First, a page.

Okay, not really. But there’s no doubt the “Great Compromiser” would be disappointed, if not downright disgusted, with Kentucky Sen. Rand Paul’s vote against the compromise that kept us from falling off the “fiscal cliff.”
Paul is a tea party-tilting, uber-conservative Republican ideologue who all but equates compromise with surrender. His attitude might even remind Clay of the pre-Civil War Southern “Fire Eaters,” fanatically pro-slavery senators and representatives who were willing to destroy the Union to preserve human bondage.
Clay, whose antebellum mansion – and tomb – are Lexington landmarks, put the Union and sectional harmony above all other considerations. He helped broker three important compromises to stave off secession and civil war.
Also a congressman, secretary of state, triple presidential candidate and longtime Whig leader, Clay is Kentucky’s greatest political leader and one of the country’s most outstanding 19th century statesmen.
Clay was nicknamed “the Great Compromiser” and “Great Pacificator.” “All legislation, all government, all society is founded upon the principle of mutual concession, politeness, comity, courtesy; upon these everything is based,” he said.
Appropriately, a bronze statue of Clay stands tall in the Capitol building in Washington .
Clay, who died in 1852 at age 75, had many admirers in his day. He was President Abraham Lincoln’s political hero. In 1858, the Kentucky-born Lincoln , a Whig-turned-Republican, praised Clay as “my beau ideal of a statesman, the man for whom I fought all my humble life.”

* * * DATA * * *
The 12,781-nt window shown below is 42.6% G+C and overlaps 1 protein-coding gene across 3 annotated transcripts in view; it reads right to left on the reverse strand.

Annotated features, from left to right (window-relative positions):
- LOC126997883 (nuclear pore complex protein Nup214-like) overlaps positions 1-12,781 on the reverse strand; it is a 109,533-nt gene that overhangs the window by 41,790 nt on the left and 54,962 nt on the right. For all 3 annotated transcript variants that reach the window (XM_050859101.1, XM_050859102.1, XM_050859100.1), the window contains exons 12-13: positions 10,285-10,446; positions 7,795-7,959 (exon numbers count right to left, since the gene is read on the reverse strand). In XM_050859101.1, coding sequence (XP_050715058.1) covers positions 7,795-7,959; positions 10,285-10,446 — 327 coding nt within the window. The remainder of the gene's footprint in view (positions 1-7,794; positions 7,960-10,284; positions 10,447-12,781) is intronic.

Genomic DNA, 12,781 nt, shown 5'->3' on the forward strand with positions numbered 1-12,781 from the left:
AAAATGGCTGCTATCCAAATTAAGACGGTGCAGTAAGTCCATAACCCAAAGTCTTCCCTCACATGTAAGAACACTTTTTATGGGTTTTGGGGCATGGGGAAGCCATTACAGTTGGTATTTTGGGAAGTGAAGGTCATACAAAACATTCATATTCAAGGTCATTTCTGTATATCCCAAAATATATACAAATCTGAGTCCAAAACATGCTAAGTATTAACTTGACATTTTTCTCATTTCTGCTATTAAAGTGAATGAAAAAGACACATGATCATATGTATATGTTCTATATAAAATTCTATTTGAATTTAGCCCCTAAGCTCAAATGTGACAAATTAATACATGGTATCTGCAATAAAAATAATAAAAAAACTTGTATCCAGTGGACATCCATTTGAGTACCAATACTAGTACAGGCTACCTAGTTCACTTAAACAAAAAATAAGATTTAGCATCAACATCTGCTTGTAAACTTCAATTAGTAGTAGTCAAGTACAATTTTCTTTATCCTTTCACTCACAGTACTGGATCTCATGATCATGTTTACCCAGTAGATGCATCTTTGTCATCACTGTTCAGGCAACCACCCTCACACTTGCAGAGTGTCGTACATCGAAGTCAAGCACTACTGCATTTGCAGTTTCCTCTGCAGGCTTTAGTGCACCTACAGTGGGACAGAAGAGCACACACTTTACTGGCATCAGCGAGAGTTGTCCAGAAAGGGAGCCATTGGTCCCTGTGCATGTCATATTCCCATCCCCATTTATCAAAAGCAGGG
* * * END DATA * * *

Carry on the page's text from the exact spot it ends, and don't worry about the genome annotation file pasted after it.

Many of Paul’s heroes are millionaires of the if-you’re-poor-it’s-your-fault persuasion. Though a Christian, he is a big fan of the writer Ayn Rand, a militant atheist who glorified greed and selfishness and ridiculed Judeo-Christian compassion and charity.
The well-heeled Paul was not named for Rand, as has been claimed. But he shares her deep disdain for government programs designed to help the poor, the elderly and the working class.
“The legitimate object of government is ‘to do for the people what needs to be done, but which they can not, by individual effort, do at all, or do so well, for themselves ,’” Lincoln said.
Paul believes that government’s job is to step aside and let the rich get richer.
Unlike Paul, Clay and Lincoln believed Uncle Sam could do much good for the whole country.
Clay is synonymous with the “American System,” a program in which the federal government would take the lead in boosting the economy to benefit business, farmers and workers.
Lincoln used the full military and economic might of the federal government to win the Civil War, restore the Union and put slavery on the road to extinction.
Clay and Lincoln are immortal, and rightly so. Lincoln is Kentucky’s greatest native son. Appropriately, too, a large bronze statue of him is the centerpiece of the Capitol rotunda in Frankfort , our state capital.
Lincoln eulogized “the Great Compromiser” as a man “the times have demanded.” If polls are accurate, most Americans — Republicans and Democrats — are happy, or at least relieved, over the “fiscal cliff” compromise.
Here’s hoping a majority of my fellow Kentuckians will come to prefer a milder, more moderate — more Clay-like brew — than Paul’s bitter, greed-is-good brand and make him a one-term wonder.
Anyway, I wouldn’t bet the farm that a Paul statue will go up in Washington or Frankfort.
Saturday, 5 January 2013